Water is a primary ingredient for sustaining life on this planet. Without it, crops wither, animals perish and people die. Protecting its quality and conserving its quantity should be a chief concern of us humans who rely daily on water for our very survival.
Unfortunately, we haven’t always been considerate stewards of this precious resource. That’s why events like today’s Ninth Annual Jacob Francisco Memorial Century Bike Ride & Awareness Walk is so important. The event helps to raise awareness of the importance of clean water and raise funds to prevent E. coli contamination. Part of the latter includes the development of Johnson City’s Sinking Creek Wetlands Center.
Earlier this month, the City Commission approved an agreement with Boone Watershed Partnership to begin work on the first phase of this center, which is a 28-acre environmental education park located off King Springs Road. The Boone Watershed Partnership has received a grant to help property owners along Sinking Creek better manage pastures and connect to public sewers. You can learn more about this worthy project by going to www.boonewatershed.com.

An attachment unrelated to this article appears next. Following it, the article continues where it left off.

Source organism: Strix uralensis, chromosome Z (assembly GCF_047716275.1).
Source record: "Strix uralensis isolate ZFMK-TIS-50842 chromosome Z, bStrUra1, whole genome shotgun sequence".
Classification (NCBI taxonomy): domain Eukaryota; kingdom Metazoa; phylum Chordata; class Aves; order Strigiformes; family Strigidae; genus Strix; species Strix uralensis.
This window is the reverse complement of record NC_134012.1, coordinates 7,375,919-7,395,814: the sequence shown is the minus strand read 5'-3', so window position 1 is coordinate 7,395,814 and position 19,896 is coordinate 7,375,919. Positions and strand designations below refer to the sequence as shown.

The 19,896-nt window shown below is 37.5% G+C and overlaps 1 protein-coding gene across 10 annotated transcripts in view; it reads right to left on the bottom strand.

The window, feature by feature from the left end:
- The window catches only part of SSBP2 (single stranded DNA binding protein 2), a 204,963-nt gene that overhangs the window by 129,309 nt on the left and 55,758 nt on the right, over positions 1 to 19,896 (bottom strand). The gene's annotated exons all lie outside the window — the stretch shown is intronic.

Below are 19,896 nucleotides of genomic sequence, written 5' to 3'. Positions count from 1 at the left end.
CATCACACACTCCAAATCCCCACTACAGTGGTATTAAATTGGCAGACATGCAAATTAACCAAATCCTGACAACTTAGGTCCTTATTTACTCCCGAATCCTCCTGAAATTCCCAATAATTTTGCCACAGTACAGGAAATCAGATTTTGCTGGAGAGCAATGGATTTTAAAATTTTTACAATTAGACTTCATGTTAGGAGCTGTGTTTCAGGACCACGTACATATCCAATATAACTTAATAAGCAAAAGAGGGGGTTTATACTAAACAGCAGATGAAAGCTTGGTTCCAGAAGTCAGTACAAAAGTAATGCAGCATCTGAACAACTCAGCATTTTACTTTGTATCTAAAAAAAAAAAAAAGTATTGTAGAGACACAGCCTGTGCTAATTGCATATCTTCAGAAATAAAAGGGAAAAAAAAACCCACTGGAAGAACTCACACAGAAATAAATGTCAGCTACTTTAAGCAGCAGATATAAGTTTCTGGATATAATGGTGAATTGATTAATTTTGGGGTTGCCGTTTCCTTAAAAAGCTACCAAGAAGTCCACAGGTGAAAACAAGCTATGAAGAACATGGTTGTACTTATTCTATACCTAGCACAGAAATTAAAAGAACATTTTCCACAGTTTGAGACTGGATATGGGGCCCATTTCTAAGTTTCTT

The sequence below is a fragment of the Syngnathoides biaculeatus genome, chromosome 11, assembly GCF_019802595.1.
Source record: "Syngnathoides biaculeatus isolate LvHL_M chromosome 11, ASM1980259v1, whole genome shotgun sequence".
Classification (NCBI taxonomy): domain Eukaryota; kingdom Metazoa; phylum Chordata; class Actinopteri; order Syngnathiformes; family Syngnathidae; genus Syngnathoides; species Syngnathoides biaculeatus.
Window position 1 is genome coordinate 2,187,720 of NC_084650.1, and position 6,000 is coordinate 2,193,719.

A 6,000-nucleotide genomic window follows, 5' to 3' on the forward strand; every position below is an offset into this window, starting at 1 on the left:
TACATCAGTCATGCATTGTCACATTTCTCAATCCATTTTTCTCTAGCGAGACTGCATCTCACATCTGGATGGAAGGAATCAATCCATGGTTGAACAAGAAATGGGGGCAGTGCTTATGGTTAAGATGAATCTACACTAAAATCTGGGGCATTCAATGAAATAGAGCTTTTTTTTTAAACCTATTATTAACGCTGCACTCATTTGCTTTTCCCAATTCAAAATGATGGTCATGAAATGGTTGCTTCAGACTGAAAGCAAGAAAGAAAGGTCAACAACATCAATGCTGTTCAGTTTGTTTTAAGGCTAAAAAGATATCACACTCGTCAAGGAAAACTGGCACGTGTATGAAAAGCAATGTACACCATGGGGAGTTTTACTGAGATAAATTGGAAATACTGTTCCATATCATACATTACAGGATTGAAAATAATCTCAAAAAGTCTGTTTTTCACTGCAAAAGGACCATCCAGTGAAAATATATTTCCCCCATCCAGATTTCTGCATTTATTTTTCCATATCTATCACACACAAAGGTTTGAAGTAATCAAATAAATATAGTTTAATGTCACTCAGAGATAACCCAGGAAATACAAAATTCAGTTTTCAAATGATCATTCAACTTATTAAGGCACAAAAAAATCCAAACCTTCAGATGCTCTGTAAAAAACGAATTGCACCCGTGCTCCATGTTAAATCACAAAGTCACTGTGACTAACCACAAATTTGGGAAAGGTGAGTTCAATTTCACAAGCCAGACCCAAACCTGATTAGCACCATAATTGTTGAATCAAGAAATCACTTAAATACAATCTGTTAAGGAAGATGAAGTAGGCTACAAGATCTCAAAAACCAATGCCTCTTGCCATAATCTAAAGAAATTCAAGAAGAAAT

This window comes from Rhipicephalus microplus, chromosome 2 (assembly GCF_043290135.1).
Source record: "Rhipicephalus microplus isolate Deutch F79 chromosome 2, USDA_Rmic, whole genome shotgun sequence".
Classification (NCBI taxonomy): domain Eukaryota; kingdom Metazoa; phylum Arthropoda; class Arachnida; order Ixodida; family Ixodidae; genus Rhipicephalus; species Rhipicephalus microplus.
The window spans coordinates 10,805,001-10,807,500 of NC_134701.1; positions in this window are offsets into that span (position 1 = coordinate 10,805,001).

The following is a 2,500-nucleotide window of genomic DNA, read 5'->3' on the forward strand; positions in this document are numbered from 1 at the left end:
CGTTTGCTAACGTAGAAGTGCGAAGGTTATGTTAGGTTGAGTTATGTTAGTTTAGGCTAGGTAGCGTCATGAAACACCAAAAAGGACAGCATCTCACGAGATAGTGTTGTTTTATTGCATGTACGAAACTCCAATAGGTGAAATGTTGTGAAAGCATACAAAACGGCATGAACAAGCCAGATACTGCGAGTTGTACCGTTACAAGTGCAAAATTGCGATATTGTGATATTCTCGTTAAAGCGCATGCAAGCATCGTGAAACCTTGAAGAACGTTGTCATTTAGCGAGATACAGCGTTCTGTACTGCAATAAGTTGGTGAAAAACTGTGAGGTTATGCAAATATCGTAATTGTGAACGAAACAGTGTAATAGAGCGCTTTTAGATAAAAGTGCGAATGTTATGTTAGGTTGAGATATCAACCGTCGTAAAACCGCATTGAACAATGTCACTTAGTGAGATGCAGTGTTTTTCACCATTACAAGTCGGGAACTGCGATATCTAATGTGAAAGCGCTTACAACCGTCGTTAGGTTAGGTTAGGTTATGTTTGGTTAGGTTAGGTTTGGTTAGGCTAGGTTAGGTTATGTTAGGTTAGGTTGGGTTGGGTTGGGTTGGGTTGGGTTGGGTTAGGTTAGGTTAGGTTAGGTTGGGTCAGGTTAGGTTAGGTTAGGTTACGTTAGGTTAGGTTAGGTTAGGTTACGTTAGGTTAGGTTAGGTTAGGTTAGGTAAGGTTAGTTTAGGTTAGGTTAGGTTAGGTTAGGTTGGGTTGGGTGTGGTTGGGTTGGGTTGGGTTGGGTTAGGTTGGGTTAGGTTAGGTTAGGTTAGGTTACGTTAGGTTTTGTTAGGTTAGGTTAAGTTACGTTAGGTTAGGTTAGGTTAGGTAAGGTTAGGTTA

The Jacob Francisco Memorial Century Bike Ride & Awareness Walk includes a 2.5-mile non-competitive walk from East Tennessee State University along the Millennium Trail that runs adjacent to Brush Creek and West State of Franklin Road.
Helping the public better understand the dangers of E. coli is the goal of Johnson City attorney Bill Francisco, who got involved with the cause after his 6-year-old son, Jacob, died in 2004 from complications of an E. coli infection. Since that time, Francisco has helped raise money for E. coli awareness.
Now Francisco and others involved with the Sinking Creek Restoration Project are working to tackle a probable source of E. coli here in Johnson City. Sinking Creek has been identified as “impaired water” by the state of Tennessee because of E. coli contamination.
The source of this contamination is likely linked to stormwater/sewer and pasture runoff. This contamination can be eliminated, or at least dramatically reduced, with better pasture management and septic systems connecting to the city’s sewer system.